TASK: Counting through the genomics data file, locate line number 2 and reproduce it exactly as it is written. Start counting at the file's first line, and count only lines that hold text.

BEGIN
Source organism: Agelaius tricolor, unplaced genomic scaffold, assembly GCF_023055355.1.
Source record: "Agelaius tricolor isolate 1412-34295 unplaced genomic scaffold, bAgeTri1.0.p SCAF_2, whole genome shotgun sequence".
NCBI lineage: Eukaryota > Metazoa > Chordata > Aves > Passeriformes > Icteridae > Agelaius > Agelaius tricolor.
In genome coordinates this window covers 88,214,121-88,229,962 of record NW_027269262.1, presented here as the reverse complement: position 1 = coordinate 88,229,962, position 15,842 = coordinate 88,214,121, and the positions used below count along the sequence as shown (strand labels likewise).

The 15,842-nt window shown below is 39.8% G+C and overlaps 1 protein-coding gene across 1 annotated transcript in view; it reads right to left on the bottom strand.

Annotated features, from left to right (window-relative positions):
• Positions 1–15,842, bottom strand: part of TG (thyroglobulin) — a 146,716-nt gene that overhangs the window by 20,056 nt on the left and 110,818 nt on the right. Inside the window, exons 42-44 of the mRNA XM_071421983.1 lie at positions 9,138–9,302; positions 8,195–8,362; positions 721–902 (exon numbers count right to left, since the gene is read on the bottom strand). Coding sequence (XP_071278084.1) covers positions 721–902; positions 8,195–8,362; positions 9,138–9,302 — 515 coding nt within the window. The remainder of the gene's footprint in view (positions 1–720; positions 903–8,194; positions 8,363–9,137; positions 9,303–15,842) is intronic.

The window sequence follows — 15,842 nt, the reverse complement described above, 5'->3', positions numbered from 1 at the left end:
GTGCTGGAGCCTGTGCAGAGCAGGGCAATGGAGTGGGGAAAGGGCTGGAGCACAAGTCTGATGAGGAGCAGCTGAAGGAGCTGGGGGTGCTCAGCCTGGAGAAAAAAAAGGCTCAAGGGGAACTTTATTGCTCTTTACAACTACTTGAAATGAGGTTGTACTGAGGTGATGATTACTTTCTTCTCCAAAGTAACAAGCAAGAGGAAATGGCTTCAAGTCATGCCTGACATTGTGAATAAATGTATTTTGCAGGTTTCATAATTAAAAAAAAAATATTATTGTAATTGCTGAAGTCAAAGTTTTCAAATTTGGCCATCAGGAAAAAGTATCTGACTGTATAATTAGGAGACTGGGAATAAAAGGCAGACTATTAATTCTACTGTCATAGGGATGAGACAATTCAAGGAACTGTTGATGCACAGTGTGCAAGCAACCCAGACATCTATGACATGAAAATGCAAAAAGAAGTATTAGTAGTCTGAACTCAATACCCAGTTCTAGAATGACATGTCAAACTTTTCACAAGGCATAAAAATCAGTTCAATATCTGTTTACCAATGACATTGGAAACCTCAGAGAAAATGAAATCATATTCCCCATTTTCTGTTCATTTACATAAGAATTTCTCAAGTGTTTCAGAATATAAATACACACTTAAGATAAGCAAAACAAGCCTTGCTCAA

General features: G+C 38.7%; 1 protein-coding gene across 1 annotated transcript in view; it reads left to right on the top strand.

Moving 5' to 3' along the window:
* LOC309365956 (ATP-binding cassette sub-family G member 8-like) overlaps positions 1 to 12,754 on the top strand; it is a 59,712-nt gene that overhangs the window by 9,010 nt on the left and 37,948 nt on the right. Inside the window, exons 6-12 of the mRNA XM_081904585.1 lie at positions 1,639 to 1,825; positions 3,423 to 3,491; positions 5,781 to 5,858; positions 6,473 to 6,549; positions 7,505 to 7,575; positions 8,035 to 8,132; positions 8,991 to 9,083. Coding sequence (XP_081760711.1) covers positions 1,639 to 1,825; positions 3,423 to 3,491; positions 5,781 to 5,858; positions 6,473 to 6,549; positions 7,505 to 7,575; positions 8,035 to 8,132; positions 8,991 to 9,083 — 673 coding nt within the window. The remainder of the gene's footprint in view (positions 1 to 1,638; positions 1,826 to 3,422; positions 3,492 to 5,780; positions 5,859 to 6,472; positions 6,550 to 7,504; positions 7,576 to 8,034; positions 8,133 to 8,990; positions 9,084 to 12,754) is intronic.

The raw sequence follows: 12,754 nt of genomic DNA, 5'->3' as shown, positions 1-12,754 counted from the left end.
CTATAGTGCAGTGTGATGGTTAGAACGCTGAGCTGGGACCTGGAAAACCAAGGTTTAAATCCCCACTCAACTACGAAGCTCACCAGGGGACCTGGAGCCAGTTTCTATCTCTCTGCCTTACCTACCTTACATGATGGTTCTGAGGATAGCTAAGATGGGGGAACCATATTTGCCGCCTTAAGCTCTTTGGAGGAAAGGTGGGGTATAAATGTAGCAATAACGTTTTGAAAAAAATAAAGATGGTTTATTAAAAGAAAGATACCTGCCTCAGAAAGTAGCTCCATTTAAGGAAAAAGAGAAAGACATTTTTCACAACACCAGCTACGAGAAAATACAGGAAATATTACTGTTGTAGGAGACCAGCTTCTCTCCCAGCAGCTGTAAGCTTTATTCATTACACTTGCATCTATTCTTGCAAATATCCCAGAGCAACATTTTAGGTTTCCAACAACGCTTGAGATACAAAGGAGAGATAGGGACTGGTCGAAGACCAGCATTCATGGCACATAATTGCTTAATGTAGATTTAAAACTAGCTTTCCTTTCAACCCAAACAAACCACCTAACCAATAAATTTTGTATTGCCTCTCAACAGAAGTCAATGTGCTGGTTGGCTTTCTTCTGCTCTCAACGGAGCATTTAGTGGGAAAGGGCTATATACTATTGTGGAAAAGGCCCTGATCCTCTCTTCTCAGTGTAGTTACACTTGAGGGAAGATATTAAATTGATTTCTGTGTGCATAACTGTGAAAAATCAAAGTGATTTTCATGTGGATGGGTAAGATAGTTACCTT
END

Source record: "Agelaius tricolor isolate 1412-34295 unplaced genomic scaffold, bAgeTri1.0.p SCAF_2, whole genome shotgun sequence".